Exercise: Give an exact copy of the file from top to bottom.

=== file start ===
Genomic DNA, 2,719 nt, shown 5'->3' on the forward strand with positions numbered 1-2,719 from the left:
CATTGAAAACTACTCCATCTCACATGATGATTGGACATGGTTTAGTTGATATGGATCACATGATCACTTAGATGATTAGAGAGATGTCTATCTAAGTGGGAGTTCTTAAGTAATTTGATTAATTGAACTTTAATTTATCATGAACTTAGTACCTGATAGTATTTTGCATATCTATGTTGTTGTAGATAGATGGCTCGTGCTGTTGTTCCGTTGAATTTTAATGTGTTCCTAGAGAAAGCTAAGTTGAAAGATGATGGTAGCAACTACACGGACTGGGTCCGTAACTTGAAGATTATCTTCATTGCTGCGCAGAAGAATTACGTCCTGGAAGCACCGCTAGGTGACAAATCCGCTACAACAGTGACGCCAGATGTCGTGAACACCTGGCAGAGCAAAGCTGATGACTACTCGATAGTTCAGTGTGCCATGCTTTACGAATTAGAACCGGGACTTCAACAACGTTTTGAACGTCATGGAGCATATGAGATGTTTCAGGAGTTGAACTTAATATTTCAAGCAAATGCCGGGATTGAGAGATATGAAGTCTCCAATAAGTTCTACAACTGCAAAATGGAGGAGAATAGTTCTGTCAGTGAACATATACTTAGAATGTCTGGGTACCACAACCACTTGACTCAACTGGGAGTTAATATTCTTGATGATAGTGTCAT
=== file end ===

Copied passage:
Genomic DNA, 2,719 nt, shown 5'->3' on the forward strand with positions numbered 1-2,719 from the left:
CATTGAAAACTACTCCATCTCACATGATGATTGGACATGGTTTAGTTGATATGGATCACATGATCACTTAGATGATTAGAGAGATGTCTATCTAAGTGGGAGTTCTTAAGTAATTTGATTAATTGAACTTTAATTTATCATGAACTTAGTACCTGATAGTATTTTGCATATCTATGTTGTTGTAGATAGATGGCTCGTGCTGTTGTTCCGTTGAATTTTAATGTGTTCCTAGAGAAAGCTAAGTTGAAAGATGATGGTAGCAACTACACGGACTGGGTCCGTAACTTGAAGATTATCTTCATTGCTGCGCAGAAGAATTACGTCCTGGAAGCACCGCTAGGTGACAAATCCGCTACAACAGTGACGCCAGATGTCGTGAACACCTGGCAGAGCAAAGCTGATGACTACTCGATAGTTCAGTGTGCCATGCTTTACGAATTAGAACCGGGACTTCAACAACGTTTTGAACGTCATGGAGCATATGAGATGTTTCAGGAGTTGAACTTAATATTTCAAGCAAATGCCGGGATTGAGAGATATGAAGTCTCCAATAAGTTCTACAACTGCAAAATGGAGGAGAATAGTTCTGTCAGTGAACATATACTTAGAATGTCTGGGTACCACAACCACTTGACTCAACTGGGAGTTAATATTCTTGATGATAGTGTCAT